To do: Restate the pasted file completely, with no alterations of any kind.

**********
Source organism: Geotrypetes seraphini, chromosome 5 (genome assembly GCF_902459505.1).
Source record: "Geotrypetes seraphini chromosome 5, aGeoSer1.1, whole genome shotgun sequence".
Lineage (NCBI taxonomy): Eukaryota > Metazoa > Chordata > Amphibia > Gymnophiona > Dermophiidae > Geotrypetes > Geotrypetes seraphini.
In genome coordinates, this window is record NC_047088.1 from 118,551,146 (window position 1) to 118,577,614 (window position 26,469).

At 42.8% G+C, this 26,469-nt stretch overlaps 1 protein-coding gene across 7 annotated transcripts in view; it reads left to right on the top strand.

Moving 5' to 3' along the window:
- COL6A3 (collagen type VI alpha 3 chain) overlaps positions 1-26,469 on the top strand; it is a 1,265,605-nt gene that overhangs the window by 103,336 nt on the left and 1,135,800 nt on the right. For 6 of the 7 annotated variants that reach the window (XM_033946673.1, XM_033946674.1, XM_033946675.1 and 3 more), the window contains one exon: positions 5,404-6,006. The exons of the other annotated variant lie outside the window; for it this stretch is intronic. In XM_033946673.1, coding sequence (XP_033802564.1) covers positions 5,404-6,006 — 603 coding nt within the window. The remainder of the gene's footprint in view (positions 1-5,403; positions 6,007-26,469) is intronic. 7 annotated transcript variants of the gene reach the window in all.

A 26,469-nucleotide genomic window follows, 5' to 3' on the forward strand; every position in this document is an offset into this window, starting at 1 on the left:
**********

Source organism: Geotrypetes seraphini, chromosome 5 (genome assembly GCF_902459505.1).
Source record: "Geotrypetes seraphini chromosome 5, aGeoSer1.1, whole genome shotgun sequence".
Lineage (NCBI taxonomy): Eukaryota > Metazoa > Chordata > Amphibia > Gymnophiona > Dermophiidae > Geotrypetes > Geotrypetes seraphini.
In genome coordinates, this window is record NC_047088.1 from 118,551,146 (window position 1) to 118,577,614 (window position 26,469).

At 42.8% G+C, this 26,469-nt stretch overlaps 1 protein-coding gene across 7 annotated transcripts in view; it reads left to right on the top strand.

Moving 5' to 3' along the window:
- COL6A3 (collagen type VI alpha 3 chain) overlaps positions 1-26,469 on the top strand; it is a 1,265,605-nt gene that overhangs the window by 103,336 nt on the left and 1,135,800 nt on the right. For 6 of the 7 annotated variants that reach the window (XM_033946673.1, XM_033946674.1, XM_033946675.1 and 3 more), the window contains one exon: positions 5,404-6,006. The exons of the other annotated variant lie outside the window; for it this stretch is intronic. In XM_033946673.1, coding sequence (XP_033802564.1) covers positions 5,404-6,006 — 603 coding nt within the window. The remainder of the gene's footprint in view (positions 1-5,403; positions 6,007-26,469) is intronic. 7 annotated transcript variants of the gene reach the window in all.

A 26,469-nucleotide genomic window follows, 5' to 3' on the forward strand; every position in this document is an offset into this window, starting at 1 on the left: